Special Forum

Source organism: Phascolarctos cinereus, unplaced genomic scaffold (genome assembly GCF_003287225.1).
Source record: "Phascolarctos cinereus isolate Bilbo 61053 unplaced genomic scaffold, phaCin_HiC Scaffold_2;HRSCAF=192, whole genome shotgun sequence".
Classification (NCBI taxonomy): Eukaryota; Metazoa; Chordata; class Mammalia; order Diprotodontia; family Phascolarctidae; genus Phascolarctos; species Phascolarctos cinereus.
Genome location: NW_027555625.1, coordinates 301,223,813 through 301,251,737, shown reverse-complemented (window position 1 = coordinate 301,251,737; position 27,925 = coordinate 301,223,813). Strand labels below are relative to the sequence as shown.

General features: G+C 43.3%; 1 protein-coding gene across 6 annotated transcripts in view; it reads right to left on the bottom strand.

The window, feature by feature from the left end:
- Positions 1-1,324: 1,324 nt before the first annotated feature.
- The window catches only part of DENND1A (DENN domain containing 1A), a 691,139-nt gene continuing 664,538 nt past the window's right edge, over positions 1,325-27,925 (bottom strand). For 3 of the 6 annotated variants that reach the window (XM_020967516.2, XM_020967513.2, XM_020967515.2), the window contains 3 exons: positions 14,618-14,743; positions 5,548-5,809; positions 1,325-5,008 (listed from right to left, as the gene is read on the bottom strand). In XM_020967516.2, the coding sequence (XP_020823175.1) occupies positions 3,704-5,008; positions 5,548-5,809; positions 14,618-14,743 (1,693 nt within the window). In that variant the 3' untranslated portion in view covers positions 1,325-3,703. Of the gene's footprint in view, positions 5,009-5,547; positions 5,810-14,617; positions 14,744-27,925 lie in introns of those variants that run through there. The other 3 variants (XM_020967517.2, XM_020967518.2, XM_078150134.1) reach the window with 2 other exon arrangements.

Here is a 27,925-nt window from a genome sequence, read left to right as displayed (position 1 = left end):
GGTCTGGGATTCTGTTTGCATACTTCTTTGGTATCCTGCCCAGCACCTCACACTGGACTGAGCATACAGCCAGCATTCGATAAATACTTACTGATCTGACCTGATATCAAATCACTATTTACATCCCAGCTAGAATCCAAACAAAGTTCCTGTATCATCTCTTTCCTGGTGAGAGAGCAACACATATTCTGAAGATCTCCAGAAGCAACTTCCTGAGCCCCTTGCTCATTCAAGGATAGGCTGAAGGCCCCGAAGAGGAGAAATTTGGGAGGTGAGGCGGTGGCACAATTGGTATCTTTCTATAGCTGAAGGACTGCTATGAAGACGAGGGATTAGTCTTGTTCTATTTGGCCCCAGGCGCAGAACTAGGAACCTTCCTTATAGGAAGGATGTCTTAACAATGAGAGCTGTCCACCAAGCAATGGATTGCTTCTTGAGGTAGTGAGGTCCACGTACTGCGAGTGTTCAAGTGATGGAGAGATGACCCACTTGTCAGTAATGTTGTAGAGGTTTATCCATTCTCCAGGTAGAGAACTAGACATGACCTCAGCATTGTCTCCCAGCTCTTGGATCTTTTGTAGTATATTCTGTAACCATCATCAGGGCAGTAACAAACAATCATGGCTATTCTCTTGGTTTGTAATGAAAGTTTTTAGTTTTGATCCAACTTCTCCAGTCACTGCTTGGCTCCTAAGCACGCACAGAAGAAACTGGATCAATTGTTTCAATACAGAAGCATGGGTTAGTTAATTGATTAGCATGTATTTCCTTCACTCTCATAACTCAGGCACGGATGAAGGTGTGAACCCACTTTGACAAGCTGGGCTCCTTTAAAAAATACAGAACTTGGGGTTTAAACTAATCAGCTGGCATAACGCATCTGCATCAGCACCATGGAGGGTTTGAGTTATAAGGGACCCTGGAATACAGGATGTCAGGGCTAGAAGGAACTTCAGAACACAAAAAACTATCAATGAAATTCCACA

For more than six decades, South Korea has coped with one of the most enduring geopolitical asymmetries in the world, namely, the South-North conundrum on the Korean Peninsula. Virtually every aspect of Seoul’s policies and strategies towards Pyongyang is governed by this fundamental quandary that has resulted oftentimes in contrasting and even conflicting approaches and attendant policy objectives. Even a cursory description of the Korean Peninsula illustrates the stark polarization that exists between the South and the North, such as two states that share a common national heritage but are separated by fundamentally different ideologies; the world’s only communist dynasty lying next to Asia’s most vibrant democracy; a failed, planned economy and one of the poorest in Asia that stands in stark contrast to the world’s twelfth and Asia’s fourth largest economy; and a system where the state reigns supreme versus a system where state contestation is more common than ever before.

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